Federal Crime – Contempt of Court – Eastern and Middle District of Pennsylvania

What Is a Contempt of Court?

If a court makes an order, then it is expected that the person the order is directed at will follow the order. Any action by someone that is meant to disregard a court, its orders, or its ability to administrate justice can be considered contempt of court. If someone misbehaves in court and causes a disturbance or any obstruction to the ability of the court to operate, then that person can be charged with contempt of court.

Both state and federal courts have contempt of court statutes to ensure the safe and efficient administration of justice. If the alleged contempt took place in a state court, then the person who is alleged to have committed the act will be tried in state court. If the alleged contempt took place in a federal court, then the person who is alleged to have committed the act will be tried in federal court. If you are facing federal criminal charges, then it is important to speak to an experienced federal criminal defense attorney as soon as possible.

What Are the Potential Penalties for Federal Contempt of Court?

The penalties for federal contempt of court can result in up to six months in jail and a fine of up to $1,000. If the alleged contempt involves a violation of privacy protection under 18 USC 3509, then the person alleged to have committed the violation can face up to one year in jail. The punishment for these charges can vary depending on the facts and circumstances.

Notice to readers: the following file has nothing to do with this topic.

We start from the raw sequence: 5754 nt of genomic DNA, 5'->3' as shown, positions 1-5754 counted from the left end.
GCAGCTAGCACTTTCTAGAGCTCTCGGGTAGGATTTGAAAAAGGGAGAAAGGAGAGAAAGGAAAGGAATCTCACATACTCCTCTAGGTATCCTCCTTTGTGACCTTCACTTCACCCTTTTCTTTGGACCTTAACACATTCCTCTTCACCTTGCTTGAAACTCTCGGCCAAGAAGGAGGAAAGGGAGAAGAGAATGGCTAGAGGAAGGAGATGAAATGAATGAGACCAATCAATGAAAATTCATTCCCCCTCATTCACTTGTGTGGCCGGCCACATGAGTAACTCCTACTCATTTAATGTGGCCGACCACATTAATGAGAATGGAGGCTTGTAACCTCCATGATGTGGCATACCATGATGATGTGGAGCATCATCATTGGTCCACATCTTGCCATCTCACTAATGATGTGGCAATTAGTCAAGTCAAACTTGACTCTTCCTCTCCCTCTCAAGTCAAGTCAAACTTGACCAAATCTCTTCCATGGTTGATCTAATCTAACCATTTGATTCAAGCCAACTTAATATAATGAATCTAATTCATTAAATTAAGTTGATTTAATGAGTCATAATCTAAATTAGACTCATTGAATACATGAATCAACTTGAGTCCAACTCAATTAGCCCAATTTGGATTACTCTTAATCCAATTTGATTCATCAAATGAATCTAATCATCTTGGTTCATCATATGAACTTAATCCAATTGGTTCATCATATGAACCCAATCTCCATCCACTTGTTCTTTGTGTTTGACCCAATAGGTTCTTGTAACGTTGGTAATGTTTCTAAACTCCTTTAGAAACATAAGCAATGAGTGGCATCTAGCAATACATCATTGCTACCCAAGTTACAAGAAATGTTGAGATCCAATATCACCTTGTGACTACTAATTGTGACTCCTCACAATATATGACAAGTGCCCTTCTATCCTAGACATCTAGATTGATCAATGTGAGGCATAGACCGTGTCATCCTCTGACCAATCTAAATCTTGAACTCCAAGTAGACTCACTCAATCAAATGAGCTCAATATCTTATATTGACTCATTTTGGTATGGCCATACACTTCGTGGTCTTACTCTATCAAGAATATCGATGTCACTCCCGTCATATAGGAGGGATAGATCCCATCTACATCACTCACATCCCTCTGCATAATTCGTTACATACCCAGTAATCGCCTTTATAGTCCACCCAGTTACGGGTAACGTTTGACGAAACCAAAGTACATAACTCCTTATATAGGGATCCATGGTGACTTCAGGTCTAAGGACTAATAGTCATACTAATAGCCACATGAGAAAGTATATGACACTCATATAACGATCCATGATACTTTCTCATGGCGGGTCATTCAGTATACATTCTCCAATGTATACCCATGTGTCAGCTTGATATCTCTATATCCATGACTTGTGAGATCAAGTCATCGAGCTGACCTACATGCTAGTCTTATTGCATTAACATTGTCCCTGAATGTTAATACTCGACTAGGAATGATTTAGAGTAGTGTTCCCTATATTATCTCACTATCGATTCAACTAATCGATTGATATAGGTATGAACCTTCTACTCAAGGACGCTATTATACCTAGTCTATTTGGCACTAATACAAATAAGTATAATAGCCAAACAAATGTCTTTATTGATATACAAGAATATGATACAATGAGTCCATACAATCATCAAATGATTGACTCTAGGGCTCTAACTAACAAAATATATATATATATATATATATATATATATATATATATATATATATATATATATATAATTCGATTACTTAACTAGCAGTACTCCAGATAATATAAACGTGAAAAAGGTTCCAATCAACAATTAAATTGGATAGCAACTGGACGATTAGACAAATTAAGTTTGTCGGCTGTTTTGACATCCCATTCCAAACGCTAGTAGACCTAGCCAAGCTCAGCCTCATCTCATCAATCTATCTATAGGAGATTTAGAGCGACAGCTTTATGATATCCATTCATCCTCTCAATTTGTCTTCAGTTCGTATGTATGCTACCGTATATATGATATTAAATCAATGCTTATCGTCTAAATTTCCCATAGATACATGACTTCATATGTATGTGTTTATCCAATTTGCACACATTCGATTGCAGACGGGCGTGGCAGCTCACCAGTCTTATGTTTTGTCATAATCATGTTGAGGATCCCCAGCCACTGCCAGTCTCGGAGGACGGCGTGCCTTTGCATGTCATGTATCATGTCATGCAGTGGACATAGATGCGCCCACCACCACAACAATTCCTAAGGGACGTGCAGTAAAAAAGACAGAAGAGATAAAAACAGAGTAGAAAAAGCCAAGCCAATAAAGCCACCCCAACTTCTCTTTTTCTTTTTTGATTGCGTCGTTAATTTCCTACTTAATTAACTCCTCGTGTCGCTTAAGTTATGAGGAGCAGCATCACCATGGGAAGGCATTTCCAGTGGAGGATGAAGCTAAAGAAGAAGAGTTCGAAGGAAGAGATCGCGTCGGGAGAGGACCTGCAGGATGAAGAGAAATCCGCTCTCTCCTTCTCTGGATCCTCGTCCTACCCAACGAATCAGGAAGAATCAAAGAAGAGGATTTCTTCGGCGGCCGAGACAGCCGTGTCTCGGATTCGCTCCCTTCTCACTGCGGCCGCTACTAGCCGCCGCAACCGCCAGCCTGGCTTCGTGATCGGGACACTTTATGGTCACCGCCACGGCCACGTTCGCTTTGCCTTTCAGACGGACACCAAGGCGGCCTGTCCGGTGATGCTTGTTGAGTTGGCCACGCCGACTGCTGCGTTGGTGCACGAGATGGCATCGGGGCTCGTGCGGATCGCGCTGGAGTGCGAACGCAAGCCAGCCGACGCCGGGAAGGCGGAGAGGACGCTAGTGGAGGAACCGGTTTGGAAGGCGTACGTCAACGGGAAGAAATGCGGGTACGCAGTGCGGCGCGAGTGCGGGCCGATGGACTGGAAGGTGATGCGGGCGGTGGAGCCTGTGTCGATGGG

What Are the Types of Contempt of Court?

Contempt of court can take on many forms. Federal contempt of court laws can be found within 18 USC 402. Some common examples of the types of contempt include:

  • Failing to appear for court
  • Disobeying a court order prohibiting contact with someone else
  • Making a disturbance in court that prevents the court from operating normally
  • Refusing to offer testimony in a hearing where testimony is required

These are just some examples of activity that is deemed contempt of court under both state and federal laws. For a case to be charged federally, it must meet federal criminal guidelines. The federal court must have jurisdiction over the matter to have any power over the defendant and their alleged actions. If the case does not meet federal guidelines, then it can be charged and prosecuted under state law.

What Are Some Examples of Defenses to Contempt of Court?

There are a few different types of defenses that can be available for a computer crime charge. Some common examples of defenses to a computer crime include:

  • Lack of intent of violating the court order or process